Article on Electronic Effects and the Harp Player

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Article on Electronic Effects and the Harp Player

Postby harmonicatunes » Fri Jun 05, 2009 6:14 am

Randy Landry, owner of the Lone Wolf Blues Company has kindly donated an article titled "Electronic Effects and the Harp Player" to my Harmonica Academy library.

Randy is harmonica player who has applied his professional electronics experience to developing effects pedals for harmonica players. The guitar pedals we normally use, designed for guitar inputs and sounds, generally lead to compromises which Randy's pedals avoid. His article explains this in greater detail.

"Since sixteen year old Christian Buschmann invented the modern harmonica in 1821, harmonica players have been using effects to enhance and add color to their tone. Tongue blocking, articulation and hand cupping were there in the beginning and are still at the heart of harmonica playing today. In this article we will consider the role electronics has played in effects for the harmonica player and guidelines on choosing devices...."

The remainder of the article is at

http://www.harmonicaacademy.com/categories/20090601_1
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Re: Article on Electronic Effects and the Harp Player

Postby jeffl » Fri Jun 05, 2009 3:24 pm

Nice to see Brian Purdy gettin' his props in that article. Maybe I missed something, but I was hoping for more in depth info. No big deal to me though... I use an analogue or digital delay into a tube amp & that's it, other than mic'ing the amp into the mains. I know of guys who play into a pod right into the mains though; no amp.
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Re: Article on Electronic Effects and the Harp Player

Postby thebluesbox » Sun Jun 07, 2009 5:41 pm

im with you Jeff, a little delay to add some fatness to the sound and thats it.
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Re: Article on Electronic Effects and the Harp Player

Postby jeffl » Mon Jun 08, 2009 2:58 pm

I like my little Danelectro BLT delay, but mostly 'cuz it fits in my harp case and I don't need a gearbag with me when I use it. There is that "cool" factor of using an old Fender reverb tank though, except that they're about the size of a Showman head. Alotta of the "newer" harpers ( see Ricci, etc.) use all kinds of effects though, and they do a good job with 'em.
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Re: Article on Electronic Effects and the Harp Player

Postby harmonicatunes » Tue Jun 09, 2009 2:19 am

At Randy Landry's suggestion I've starting using an impedance converter with my low impedance mic (an Audix Fireball V). The improvement is substantial, the outlay minimal ($20) I should have done it years ago. I use an old Ibanez delay pedal, and a Fender Bassman pedal. I like to keep things simple.
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Re: Article on Electronic Effects and the Harp Player

Postby Raggedyman » Tue Aug 18, 2009 12:11 pm

harmonicatunes wrote:Randy is harmonica player who has applied his professional electronics experience to developing effects pedals for harmonica players. The guitar pedals we normally use, designed for guitar inputs and sounds, generally lead to compromises which Randy's pedals avoid. His article explains this in greater detail.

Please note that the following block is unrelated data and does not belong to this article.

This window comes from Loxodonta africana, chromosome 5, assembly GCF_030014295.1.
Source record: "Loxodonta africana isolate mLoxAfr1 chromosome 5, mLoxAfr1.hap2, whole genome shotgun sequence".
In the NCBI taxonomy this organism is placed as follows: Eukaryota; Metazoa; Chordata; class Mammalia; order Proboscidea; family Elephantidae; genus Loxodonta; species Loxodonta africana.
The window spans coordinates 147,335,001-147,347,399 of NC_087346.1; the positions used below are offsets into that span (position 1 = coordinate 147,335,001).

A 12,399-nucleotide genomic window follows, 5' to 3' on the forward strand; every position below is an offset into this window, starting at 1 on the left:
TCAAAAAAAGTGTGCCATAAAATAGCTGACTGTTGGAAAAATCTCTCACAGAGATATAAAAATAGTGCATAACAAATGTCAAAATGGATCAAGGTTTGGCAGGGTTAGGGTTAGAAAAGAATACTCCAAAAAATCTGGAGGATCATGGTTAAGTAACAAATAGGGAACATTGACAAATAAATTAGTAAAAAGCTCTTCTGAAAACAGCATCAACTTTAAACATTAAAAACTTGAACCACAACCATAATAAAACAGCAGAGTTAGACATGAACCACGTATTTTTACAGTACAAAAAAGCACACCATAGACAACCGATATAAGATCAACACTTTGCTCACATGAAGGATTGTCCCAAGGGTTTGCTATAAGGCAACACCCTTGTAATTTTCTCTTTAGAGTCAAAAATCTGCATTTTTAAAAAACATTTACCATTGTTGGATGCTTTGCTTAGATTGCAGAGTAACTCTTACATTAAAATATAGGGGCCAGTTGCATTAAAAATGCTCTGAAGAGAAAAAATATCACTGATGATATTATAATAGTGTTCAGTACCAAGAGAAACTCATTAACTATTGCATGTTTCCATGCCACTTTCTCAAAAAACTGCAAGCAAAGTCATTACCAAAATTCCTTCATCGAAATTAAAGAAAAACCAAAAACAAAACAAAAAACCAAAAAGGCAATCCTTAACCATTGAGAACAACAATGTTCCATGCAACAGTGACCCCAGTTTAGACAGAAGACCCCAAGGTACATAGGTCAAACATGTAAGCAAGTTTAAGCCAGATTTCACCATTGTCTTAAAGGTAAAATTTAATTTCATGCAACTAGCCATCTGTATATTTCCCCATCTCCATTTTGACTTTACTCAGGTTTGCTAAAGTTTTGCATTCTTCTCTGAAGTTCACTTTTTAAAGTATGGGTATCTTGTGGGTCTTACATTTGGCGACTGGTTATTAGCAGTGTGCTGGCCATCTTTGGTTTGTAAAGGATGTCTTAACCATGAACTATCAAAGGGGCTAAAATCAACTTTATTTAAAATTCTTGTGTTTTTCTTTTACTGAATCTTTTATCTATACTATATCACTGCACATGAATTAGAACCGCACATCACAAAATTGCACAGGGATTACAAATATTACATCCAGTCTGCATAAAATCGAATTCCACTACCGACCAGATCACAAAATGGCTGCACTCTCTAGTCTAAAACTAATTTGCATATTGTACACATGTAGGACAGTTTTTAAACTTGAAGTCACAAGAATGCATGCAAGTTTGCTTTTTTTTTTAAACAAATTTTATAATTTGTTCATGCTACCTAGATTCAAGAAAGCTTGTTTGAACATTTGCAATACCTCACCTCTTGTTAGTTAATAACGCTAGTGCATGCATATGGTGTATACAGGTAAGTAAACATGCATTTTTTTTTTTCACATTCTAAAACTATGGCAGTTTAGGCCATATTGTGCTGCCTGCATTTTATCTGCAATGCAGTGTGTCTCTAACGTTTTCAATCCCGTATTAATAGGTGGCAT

Fanbloodytastic.I've been mucking around blowing harps for years,jamming with friends miked up,accoustic jams at parties,always the former with feedback and other problems.I've been at my mate (guitarist) for a while now to lend me one of his extensive collection of old (not the newies) effects pedals until I can afford one,now that I've got serious :D .I think a transaction (monetary or barter sytem) soon could/should be ok.
Anyway,the information in that article was invaluable,something I've thought about for a long time.I play harp a coupla' times a week,that's if I'm not drumming,usually when me and 2 or 3 friends get together to smoke,drink,eat,listen to something,then jam.I need to play more,that's the plan.I now carry my gear in the car with me at all times,I never know when I'll just drop in !.
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Re: Article on Electronic Effects and the Harp Player

Postby jeffl » Tue Aug 18, 2009 4:18 pm

Whatever a harper decided to put into his "chain" for normal giggin', you still better have some flexibility in your ability to get some tone out of whatever's available to you. It's not good to get too dependent on gear that requires setup time, 'cuz if you get asked up to play and can't set up ahead of time, you'd better be able to step up to a vocal mic and get yer tone. That's where things like Harp Commanders can be useful, but if nothin' else, a ballsy small amp with a lightweight mic that is designed to dangle from the amp handle over the face ( like a Sennheiser 609, about $100. U.S. ); these will save you from hauling heavy mics and those inconvenient amp mic stands. An amp with reverb is helpful if you're accustomed to delay and don't have a delay with you. If you're not into a steady gigging outfit, you may find that alot of your stage playin' amounts to partial nights on stage, and not having the opportunity to set up much, and having to get your stuff outa there between sets. It depends on how well you know the band, and how accomodating they are.
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